On President Biden’s first day in office, the White House issued a memo directing “executive departments and agencies” to freeze any pending regulations not yet published in the Federal Register. These regulations must be approved by a department or agency head designated by the new president; the Office of Management and Budget may permit exceptions to the review process in emergencies or for other urgent reasons.

For rules sent to the Office of the Federal Register but not yet published, the memo directs departments and agencies to withdraw them from the Federal Register and seek approval. For rules that have been published but that have not yet taken effect, the White House asked departments and agencies to consider delaying effective dates for 60 days, seeking public comments and considering petitions for reconsideration.

The language of the memo—which is customary for new administrations— was not specific about what agencies are covered and whether it applies to independent agencies. Since most banking agencies are independent, it was unclear whether pending rulemakings at those agencies would be covered. As the memo is implemented and further information is made available, ABA will monitor its effects on any bank-related regulations. Read the memo.


Biden Names Acting Agency Leadership

Pending confirmation of his executive branch and administrative agency nominees, President Biden yesterday designated acting leaders for several agencies. Primarily drawn from the ranks of career civil servants, leaders at departments and agencies pertinent to banks include:

  • Matt Ammonn, acting secretary, Department of Housing and Urban Development
  • Andy Baukol, acting secretary, Department of the Treasury
  • Rob Fairweather, acting director, Office of Management and Budget
  • Tami Perriello, acting administrator, Small Business Administration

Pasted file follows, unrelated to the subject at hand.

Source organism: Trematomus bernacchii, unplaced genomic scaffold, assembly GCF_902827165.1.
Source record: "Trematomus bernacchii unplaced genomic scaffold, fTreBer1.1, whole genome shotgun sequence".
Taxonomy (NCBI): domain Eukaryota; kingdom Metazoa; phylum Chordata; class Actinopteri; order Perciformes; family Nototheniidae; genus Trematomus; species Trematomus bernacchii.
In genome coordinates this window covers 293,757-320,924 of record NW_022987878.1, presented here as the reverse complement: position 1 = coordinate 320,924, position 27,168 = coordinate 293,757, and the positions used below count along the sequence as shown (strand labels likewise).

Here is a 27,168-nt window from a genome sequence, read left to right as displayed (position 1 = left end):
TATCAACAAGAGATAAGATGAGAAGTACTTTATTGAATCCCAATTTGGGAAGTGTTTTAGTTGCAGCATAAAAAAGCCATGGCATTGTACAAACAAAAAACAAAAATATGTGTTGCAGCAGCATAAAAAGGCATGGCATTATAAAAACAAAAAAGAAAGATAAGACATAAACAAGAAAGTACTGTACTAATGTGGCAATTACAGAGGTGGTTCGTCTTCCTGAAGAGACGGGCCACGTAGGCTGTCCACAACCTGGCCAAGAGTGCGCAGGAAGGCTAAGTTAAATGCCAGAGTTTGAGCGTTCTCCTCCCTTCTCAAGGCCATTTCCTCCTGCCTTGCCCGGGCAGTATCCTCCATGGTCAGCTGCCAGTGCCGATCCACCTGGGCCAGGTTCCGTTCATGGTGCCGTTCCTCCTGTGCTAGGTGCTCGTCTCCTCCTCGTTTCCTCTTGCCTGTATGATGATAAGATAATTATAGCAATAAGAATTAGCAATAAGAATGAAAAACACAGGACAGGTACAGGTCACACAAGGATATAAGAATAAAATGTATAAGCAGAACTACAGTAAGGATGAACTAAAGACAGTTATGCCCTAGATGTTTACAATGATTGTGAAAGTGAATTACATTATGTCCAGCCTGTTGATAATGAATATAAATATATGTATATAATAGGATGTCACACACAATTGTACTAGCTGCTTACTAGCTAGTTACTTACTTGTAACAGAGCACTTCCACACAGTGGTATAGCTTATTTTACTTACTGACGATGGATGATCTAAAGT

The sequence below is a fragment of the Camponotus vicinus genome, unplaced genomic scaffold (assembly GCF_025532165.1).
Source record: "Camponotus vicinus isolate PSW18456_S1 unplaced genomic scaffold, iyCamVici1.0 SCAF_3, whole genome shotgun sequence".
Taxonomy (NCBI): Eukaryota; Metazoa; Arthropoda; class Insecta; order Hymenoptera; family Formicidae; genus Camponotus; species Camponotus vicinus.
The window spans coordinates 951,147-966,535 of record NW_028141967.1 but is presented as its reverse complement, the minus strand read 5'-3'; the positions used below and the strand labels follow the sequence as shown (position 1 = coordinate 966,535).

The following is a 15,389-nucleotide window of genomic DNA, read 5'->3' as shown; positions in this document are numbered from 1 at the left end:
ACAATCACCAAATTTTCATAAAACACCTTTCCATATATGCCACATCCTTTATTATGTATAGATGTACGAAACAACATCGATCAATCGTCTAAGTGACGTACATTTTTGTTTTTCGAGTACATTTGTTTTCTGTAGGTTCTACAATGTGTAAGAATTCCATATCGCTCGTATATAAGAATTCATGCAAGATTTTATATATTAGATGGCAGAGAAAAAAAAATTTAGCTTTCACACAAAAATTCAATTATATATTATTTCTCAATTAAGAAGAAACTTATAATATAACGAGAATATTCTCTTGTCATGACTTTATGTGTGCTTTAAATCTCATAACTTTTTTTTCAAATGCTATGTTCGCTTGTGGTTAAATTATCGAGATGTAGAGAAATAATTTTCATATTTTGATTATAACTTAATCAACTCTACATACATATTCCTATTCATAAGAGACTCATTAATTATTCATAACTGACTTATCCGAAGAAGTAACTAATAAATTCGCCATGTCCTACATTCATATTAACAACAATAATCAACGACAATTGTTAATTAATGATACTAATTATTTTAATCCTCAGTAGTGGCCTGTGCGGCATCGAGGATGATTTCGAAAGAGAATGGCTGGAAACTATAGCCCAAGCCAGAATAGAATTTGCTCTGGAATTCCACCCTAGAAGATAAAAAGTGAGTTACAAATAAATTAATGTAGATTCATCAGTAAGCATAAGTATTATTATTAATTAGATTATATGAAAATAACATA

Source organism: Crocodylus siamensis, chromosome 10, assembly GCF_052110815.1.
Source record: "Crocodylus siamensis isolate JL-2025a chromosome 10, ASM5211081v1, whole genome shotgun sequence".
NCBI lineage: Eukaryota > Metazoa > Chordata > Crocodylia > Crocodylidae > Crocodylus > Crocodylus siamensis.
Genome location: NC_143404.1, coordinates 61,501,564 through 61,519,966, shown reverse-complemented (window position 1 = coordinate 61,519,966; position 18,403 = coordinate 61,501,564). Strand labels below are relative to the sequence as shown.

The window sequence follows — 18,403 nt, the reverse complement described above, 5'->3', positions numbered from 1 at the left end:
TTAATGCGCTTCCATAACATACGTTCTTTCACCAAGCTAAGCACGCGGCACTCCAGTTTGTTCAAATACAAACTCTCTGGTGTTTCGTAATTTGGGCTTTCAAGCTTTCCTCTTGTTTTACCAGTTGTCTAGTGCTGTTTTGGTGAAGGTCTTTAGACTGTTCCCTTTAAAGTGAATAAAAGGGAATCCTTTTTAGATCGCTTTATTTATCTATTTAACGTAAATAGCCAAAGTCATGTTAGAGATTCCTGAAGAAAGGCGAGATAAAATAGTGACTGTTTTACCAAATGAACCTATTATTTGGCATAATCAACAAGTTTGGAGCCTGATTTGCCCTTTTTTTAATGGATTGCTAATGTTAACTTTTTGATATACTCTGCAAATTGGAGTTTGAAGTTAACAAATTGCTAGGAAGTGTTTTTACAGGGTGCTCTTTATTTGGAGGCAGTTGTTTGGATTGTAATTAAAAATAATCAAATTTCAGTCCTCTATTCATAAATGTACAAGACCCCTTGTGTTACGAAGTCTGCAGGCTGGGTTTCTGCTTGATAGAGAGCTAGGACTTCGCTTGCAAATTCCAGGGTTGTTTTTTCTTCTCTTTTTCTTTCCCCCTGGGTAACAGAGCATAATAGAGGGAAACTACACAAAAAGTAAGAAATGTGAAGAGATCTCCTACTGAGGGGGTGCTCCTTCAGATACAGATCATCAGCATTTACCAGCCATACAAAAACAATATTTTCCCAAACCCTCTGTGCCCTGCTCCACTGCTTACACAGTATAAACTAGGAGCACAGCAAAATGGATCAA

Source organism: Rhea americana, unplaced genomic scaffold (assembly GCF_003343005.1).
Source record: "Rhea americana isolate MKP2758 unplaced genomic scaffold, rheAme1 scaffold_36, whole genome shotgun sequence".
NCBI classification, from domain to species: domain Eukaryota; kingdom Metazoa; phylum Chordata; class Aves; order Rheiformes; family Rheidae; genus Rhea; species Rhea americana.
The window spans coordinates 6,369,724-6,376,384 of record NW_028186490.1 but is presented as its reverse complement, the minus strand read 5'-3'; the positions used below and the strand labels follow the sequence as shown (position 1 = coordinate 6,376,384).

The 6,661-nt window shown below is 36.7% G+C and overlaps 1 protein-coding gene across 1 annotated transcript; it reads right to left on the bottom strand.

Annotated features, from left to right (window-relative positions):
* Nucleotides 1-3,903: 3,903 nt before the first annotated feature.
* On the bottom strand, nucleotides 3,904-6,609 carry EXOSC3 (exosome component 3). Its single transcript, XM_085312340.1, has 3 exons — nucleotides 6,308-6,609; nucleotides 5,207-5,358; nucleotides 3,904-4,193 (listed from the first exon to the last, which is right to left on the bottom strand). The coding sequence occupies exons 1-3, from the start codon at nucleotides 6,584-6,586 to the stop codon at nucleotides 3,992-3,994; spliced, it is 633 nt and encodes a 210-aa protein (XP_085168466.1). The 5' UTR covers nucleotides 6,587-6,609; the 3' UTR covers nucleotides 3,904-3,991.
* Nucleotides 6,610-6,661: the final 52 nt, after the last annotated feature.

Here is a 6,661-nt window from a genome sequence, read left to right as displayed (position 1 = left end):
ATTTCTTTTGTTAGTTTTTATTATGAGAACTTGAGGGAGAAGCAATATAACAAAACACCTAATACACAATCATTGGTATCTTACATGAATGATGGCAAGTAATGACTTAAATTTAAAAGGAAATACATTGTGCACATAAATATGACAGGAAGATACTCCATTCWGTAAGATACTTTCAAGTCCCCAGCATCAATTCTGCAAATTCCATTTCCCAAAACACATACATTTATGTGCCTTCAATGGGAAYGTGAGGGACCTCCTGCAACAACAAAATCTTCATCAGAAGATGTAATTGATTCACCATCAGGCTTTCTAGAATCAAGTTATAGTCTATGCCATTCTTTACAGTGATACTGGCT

• Kevin Shea, acting secretary, Department of Agriculture
  • Al Stewart, acting secretary, Department of Labor
  • Dave Uejio, acting director, Consumer Financial Protection Bureau

Read more


Kraninger Resigns as CFPB Director

Consumer Financial Protection Bureau Director Kathy Kraninger yesterday announced her resignation as head of the agency. Kraninger was tapped to lead the CFPB in 2018 by President Trump. Nominally appointed to a five-year term, the CFPB director was held by the Supreme Court in 2020 to be removable at the pleasure of the president.

President Biden over the weekend said he intends to nominate Rohit Chopra, a Democratic member of the Federal Trade Commission who was a member of the launch team for the CFPB, as the bureau’s next director. In the meantime, Biden designated Dave Uejio, the CFPB’s chief strategy officer, as acting director.


Application Available for SD Bankers Foundation's Named Scholarships

The South Dakota Bankers Foundation annually offers five named scholarships awarded directly to college students who are pursuing a career in banking or finance. Applicants must be a junior entering their senior year of college during the 2021-2022 school year. 

The five named scholarships are:

  • $4,000 Alan M. Graff Scholarship
  • $3,000 David S. Birkeland Scholarship
  • $3,000 Herman Lerdal Scholarship
  • $3,000 Joyce Hazeltine Scholarship
  • $1,500 Deb Gates Scholarship

The deadline to apply is March 26, 2021. The SDBA also provides a poster if banks would like to help promote the scholarships.